The Judicial Clerkship Program (JCP) is a joint effort of the ABA Council for Diversity in the Educational Pipeline and the ABA Judicial Division (JD) with the generous support of LexisNexis. Robert Saunooke and the Honorable Heather Welch, Marion Superior Court, Indianapolis, Indiana, received their appointments from JD Chair Justice Elizabeth Lang-Miers and have co-chaired since 2016. Judge Welch and Saunooke lead a Committee made up of members from each of the six JD conferences to annually prepare and present the JCP during the ABA Midyear conferences. This year, the JCP celebrates its 20th year anniversary and will be held in conjunction with the Midyear in Austin, TX on February 13-15, 2020.
The purpose of the JCP is to educate law students about the myriad of opportunities for clerkships in courts at every level. Law Schools participate in the program by selecting and sending outstanding students, most of who are minority and also first-generation lawyers in their families. Volunteer judges work closely with the law students during the three-day program as the students listen and participate in panel discussions with judges, conduct a research and writing exercise designed to emulate the clerkship experience, and interact with the volunteer judges at various informal social events. These activities educate the students about judicial clerkship programs, inform them how to obtain a judicial clerkship, and encourages them to seek and apply for judicial clerkship positions. Perhaps most importantly, it provides the students with an opportunity to interact with successful Federal and State judges, both trial and appellate, from different courts across the United States. Professor Frank Sullivan, Jr., Professor of Practice at the Indiana University Robert H. McKinney School of Law and a former Justice on the Indiana Supreme Court, has once again agreed to write a challenging and interesting problem for the law students to tackle at the 2020 JCP.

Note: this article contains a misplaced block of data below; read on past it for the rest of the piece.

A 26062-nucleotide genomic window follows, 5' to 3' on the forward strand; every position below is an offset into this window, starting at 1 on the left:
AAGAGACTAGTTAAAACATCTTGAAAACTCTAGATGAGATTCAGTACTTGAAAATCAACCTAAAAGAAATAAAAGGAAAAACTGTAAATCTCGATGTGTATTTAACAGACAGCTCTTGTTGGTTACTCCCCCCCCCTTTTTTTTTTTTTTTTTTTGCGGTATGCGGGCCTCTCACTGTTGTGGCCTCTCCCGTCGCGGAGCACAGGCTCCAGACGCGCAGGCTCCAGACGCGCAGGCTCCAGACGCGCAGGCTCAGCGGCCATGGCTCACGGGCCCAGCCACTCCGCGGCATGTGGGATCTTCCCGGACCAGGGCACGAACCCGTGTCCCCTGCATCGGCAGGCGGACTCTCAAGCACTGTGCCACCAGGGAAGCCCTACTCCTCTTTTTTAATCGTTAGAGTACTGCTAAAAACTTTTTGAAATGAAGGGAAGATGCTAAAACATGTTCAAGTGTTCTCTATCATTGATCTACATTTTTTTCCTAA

The JCP Committee hopes you will consider participating in this important program to build a diverse pipeline for our legal profession. Many statistics gathered regarding Federal and State courts demonstrate that we need to continue to work on encouraging minority and other students in traditionally under-represented communities to seek and obtain clerkships in both federal and state courts and within both state and federal administrative agencies.